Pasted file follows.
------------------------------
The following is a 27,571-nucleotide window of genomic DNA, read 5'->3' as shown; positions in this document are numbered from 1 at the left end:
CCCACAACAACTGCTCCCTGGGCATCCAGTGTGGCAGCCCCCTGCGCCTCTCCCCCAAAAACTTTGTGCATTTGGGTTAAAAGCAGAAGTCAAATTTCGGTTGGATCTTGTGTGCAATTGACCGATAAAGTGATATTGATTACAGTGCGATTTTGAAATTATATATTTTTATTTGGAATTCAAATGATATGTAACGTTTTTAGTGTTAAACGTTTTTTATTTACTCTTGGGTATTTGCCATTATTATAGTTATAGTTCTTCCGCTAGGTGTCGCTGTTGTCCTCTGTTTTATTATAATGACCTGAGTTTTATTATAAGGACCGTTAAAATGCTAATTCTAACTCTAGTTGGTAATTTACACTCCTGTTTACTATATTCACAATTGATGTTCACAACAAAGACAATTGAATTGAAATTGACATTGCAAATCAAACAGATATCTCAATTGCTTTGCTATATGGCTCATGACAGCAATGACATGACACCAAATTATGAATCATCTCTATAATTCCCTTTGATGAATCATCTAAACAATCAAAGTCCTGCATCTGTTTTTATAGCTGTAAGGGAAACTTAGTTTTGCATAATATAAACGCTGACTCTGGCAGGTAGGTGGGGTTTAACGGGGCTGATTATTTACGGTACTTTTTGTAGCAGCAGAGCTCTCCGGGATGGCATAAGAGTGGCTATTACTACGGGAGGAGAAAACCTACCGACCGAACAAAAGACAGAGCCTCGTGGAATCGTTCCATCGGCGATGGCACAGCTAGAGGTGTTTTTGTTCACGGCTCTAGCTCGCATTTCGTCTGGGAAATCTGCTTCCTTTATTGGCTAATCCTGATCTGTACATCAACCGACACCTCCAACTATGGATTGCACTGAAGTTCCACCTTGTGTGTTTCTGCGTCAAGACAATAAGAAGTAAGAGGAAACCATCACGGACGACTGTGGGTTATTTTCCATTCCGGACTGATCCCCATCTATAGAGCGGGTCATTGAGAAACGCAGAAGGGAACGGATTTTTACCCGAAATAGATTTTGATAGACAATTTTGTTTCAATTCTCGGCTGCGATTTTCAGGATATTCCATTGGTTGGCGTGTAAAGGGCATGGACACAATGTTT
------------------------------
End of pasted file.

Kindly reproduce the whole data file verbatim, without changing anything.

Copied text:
The following is a 27,571-nucleotide window of genomic DNA, read 5'->3' as shown; positions in this document are numbered from 1 at the left end:
CCCACAACAACTGCTCCCTGGGCATCCAGTGTGGCAGCCCCCTGCGCCTCTCCCCCAAAAACTTTGTGCATTTGGGTTAAAAGCAGAAGTCAAATTTCGGTTGGATCTTGTGTGCAATTGACCGATAAAGTGATATTGATTACAGTGCGATTTTGAAATTATATATTTTTATTTGGAATTCAAATGATATGTAACGTTTTTAGTGTTAAACGTTTTTTATTTACTCTTGGGTATTTGCCATTATTATAGTTATAGTTCTTCCGCTAGGTGTCGCTGTTGTCCTCTGTTTTATTATAATGACCTGAGTTTTATTATAAGGACCGTTAAAATGCTAATTCTAACTCTAGTTGGTAATTTACACTCCTGTTTACTATATTCACAATTGATGTTCACAACAAAGACAATTGAATTGAAATTGACATTGCAAATCAAACAGATATCTCAATTGCTTTGCTATATGGCTCATGACAGCAATGACATGACACCAAATTATGAATCATCTCTATAATTCCCTTTGATGAATCATCTAAACAATCAAAGTCCTGCATCTGTTTTTATAGCTGTAAGGGAAACTTAGTTTTGCATAATATAAACGCTGACTCTGGCAGGTAGGTGGGGTTTAACGGGGCTGATTATTTACGGTACTTTTTGTAGCAGCAGAGCTCTCCGGGATGGCATAAGAGTGGCTATTACTACGGGAGGAGAAAACCTACCGACCGAACAAAAGACAGAGCCTCGTGGAATCGTTCCATCGGCGATGGCACAGCTAGAGGTGTTTTTGTTCACGGCTCTAGCTCGCATTTCGTCTGGGAAATCTGCTTCCTTTATTGGCTAATCCTGATCTGTACATCAACCGACACCTCCAACTATGGATTGCACTGAAGTTCCACCTTGTGTGTTTCTGCGTCAAGACAATAAGAAGTAAGAGGAAACCATCACGGACGACTGTGGGTTATTTTCCATTCCGGACTGATCCCCATCTATAGAGCGGGTCATTGAGAAACGCAGAAGGGAACGGATTTTTACCCGAAATAGATTTTGATAGACAATTTTGTTTCAATTCTCGGCTGCGATTTTCAGGATATTCCATTGGTTGGCGTGTAAAGGGCATGGACACAATGTTT